In the not-too-distant future, a typical suburban family may own two distinctly different automobiles. A large gasoline-powered car would be used for long trips. But the other would be a smaller commuting car, and it would be plugged into the wall.

Talk of electric cars always becomes fashionable when an energy crisis arises. As prices soar at the pump and gasoline supplies are threatened, electric cars sound like a reasonable alternative.But when gasoline prices fall again, prospects for an electric car evaporate.

Now, however, the drive for the electric car has less to do with Saddam Hussein and more to do with Isaac Walton. The need for the electric car is mandated by the environmental movement, regardless of what happens in the Middle East.

In the past, the electric car has not been feasible because it has not had the range or power for automakers to believe anyone would buy it.

But forces are converging that could make the electric car common within the next five to eight years.

First, the environmental movement is forcing tougher restrictions on gasoline automobiles. Second, automakers are close to producing electric cars that consumers will want. And third, electric utilities are beginning to see advantages to electric cars.

The California Air Resources Board decided last month that air pollution control devices on automobiles cannot reduce auto emissions enough to make the air in Southern California healthy.

The board decided that by 1998, 2 percent of the cars sold in California must be electric. By 2003, that would rise to 10 percent of the estimated 2 million annual car sales.

That decision has national repercussions. When the same board 20 years ago set tailpipe emission standards for cars sold in the state, automobile companies responded by developing the catalytic converter that is now standard on every car sold in America.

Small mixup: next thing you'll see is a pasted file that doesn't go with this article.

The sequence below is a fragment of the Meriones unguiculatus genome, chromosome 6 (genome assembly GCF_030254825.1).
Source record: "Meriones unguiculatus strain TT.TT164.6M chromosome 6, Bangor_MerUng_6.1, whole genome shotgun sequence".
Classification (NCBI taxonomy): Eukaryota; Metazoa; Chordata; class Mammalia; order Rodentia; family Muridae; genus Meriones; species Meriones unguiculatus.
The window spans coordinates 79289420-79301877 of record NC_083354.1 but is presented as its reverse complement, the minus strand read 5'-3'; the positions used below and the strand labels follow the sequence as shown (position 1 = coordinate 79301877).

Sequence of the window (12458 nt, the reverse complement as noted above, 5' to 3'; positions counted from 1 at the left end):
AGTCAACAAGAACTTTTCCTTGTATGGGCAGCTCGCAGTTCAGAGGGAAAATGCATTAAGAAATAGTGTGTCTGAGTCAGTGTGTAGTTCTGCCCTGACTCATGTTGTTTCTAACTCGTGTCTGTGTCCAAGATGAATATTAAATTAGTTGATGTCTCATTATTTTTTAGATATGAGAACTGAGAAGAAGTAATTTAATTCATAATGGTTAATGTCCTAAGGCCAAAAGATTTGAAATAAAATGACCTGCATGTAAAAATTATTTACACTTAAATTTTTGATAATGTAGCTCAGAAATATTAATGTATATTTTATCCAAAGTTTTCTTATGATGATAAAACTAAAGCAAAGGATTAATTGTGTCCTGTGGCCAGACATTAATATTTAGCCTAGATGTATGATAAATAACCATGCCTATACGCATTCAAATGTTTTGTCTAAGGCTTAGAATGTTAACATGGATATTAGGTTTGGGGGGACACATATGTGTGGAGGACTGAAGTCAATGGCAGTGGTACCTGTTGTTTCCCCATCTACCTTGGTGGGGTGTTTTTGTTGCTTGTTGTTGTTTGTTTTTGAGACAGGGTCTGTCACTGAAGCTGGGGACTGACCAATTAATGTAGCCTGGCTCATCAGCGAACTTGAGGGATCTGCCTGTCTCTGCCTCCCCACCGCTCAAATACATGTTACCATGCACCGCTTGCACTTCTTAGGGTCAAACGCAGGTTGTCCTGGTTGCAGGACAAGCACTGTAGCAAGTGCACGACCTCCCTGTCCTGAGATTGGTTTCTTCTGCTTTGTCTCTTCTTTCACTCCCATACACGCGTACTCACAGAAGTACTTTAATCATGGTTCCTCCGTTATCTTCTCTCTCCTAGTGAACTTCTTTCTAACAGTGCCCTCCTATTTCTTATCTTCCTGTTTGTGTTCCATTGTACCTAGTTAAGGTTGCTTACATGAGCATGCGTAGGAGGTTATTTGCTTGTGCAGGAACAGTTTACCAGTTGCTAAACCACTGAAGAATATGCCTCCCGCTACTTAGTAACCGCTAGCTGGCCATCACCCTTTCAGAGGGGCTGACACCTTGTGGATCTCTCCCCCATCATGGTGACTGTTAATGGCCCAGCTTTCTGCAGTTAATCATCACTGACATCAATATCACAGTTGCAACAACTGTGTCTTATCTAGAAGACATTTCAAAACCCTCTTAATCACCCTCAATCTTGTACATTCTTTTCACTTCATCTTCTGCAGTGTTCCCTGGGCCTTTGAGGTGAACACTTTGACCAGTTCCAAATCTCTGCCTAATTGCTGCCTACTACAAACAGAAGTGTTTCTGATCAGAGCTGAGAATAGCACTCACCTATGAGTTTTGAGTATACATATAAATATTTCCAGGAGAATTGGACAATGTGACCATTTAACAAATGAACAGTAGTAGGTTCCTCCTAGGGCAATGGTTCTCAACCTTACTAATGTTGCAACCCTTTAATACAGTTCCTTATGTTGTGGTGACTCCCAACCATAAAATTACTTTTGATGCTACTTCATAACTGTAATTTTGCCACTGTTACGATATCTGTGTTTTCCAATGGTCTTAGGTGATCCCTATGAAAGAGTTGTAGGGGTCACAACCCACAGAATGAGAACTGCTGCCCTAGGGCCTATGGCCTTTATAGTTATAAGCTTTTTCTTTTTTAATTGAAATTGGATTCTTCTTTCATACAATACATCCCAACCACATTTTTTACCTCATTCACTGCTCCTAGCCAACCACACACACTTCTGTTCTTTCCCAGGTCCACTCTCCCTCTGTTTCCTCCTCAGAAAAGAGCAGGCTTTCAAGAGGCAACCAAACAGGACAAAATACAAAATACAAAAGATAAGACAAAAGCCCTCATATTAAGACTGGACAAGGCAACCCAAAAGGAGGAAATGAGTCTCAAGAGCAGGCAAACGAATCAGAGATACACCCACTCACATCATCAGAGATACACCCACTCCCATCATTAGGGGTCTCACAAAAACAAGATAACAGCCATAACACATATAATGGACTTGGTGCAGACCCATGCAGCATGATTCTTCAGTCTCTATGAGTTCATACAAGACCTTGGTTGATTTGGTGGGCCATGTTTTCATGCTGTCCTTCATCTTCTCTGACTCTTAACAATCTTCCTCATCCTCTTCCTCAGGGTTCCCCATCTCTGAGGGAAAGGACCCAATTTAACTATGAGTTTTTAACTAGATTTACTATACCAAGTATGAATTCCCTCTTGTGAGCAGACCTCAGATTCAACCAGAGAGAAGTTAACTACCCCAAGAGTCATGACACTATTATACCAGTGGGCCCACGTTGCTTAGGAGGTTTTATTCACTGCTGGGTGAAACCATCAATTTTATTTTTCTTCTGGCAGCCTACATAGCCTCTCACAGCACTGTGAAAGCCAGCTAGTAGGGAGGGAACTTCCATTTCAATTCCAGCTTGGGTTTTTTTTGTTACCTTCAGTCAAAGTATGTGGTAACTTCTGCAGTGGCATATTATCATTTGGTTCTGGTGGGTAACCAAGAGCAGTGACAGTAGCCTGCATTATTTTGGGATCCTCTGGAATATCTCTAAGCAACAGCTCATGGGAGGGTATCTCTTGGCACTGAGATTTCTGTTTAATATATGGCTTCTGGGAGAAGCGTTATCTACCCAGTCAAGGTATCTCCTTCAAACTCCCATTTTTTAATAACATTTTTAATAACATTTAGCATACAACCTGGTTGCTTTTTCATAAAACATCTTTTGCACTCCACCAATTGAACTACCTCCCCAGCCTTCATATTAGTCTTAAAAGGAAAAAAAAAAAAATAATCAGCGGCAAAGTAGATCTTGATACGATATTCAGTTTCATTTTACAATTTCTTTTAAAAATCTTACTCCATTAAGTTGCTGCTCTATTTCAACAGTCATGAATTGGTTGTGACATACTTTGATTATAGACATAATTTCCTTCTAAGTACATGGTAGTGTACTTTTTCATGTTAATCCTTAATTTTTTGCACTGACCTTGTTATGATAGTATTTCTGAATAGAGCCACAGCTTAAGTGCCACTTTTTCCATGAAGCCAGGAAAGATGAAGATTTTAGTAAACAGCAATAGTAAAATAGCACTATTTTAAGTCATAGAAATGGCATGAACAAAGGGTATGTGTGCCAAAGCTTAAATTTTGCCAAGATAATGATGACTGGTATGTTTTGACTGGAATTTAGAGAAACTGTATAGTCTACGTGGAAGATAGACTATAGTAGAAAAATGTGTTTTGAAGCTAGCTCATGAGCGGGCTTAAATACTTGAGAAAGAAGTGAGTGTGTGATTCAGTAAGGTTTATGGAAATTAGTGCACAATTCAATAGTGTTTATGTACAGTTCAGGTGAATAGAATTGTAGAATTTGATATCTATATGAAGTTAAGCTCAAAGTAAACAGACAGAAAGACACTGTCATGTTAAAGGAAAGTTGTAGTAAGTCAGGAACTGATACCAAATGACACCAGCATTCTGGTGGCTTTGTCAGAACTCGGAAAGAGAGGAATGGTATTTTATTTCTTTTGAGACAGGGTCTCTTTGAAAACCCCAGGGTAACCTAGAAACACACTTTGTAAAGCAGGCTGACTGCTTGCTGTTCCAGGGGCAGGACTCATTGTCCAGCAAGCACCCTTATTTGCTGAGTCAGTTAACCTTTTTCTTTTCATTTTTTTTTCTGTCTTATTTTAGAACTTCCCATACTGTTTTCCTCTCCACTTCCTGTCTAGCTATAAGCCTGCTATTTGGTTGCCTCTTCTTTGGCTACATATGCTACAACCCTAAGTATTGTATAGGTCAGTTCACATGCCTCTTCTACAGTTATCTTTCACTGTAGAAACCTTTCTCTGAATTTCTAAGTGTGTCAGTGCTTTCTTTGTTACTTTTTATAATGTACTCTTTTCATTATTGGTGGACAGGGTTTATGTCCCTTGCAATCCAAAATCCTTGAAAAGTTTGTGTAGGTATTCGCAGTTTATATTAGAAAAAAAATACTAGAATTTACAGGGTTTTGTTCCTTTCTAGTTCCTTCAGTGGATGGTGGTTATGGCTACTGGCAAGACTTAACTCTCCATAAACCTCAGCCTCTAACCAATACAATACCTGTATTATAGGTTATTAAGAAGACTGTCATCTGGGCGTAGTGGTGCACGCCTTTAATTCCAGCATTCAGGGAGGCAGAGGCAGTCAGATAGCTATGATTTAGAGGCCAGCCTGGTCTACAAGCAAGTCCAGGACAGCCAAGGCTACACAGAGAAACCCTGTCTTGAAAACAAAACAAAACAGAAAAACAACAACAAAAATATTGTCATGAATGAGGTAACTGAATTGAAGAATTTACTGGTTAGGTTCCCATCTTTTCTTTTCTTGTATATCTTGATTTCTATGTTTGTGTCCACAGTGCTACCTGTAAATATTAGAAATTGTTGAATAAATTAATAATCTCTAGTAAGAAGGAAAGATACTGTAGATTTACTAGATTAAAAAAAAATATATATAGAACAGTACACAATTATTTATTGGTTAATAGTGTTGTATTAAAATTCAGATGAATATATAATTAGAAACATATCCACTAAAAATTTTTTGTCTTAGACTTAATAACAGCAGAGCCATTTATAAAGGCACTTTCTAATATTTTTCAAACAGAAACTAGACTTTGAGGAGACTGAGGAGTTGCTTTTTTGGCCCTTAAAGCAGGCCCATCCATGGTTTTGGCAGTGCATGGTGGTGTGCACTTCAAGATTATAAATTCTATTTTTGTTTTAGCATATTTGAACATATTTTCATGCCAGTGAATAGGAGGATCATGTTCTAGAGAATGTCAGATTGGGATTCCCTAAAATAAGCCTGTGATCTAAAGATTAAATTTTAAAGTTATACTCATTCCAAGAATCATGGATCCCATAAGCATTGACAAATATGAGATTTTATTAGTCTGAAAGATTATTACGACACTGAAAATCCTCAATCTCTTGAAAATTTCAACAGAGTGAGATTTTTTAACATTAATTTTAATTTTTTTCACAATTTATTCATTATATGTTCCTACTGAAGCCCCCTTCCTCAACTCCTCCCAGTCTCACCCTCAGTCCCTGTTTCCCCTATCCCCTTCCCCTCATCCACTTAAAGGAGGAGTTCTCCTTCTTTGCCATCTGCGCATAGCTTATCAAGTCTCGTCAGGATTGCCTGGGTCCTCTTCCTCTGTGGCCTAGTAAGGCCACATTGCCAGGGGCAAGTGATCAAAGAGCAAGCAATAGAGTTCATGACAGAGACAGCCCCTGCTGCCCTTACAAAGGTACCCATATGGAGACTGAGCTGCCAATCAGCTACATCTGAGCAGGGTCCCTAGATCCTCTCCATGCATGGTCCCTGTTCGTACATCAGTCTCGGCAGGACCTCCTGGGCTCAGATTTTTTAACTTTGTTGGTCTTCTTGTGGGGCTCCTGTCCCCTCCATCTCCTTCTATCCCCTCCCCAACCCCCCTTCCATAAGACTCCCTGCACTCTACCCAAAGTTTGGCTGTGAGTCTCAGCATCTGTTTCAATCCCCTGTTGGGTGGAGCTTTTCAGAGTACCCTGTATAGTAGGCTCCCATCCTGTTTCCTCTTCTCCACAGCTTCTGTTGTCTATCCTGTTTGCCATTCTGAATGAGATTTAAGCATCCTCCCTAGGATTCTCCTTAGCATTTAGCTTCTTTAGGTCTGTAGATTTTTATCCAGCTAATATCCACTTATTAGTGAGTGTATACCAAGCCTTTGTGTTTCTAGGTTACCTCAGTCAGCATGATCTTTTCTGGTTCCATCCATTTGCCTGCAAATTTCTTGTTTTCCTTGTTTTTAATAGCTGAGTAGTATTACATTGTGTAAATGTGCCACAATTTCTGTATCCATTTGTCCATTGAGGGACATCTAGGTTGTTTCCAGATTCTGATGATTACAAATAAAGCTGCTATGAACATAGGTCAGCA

Automakers see the electric car as an answer to the rising national demand that cars become more fuel efficient. When the Clean Air Act finally is enacted, it will demand that air pollution be reduced in the nation's dirtiest cities.

Producing electricity to power electric cars creates much less pollution than running the same number of gasoline-powered cars, said environmental analyst Curtis Moore, former counsel to the Senate Committee on Environment. And controlling pollution at a few power plants is easier than controlling it from hundreds of thousands of automobiles.

Congress this year turned down a proposal that all new cars average 40 miles per gallon, up from the present 27 miles per gallon. But the proposal is sure to be back next year, with the force of both Saddam Hussein and Isaac Walton behind it.

If automakers add a significant number of cars that use no gasoline at all to their fleet, they can continue to make large gasoline-powered cars and still meet fleet-wide stricter fuel-efficiency standards.

Seeing clean air laws getting tighter, automakers have been developing electric cars that will be palatable to buyers. Perhaps furthest along is General Motors, which earlier this year unveiled the "Impact," a four-seat electric car with an eye-catching aerodynamic design.

Able to accelerate from 0 to 60 mph in eight seconds, the Impact is as fast or faster than most gasoline-powered cars. It can travel 120 miles at 55 MPH without recharging its battery, and it can reach a speed of 100 mph.

But the car still has one drawback. Its battery has to be replaced about every 20,000 miles at a cost of $2,500. Just for the battery alone, the car would cost about 12.5 cents a mile for fuel, compared to 6 to 8 cents a mile that gasoline costs.

General Motors is convinced it can produce a battery that will last 40,000 miles by the time it is ready to manufacture the Impact in the mid 1990s. That would make its cost competitive with gasoline.

Ford, Volkswagen and Toyota are not too far behind General Motors in developing an electric vehicle.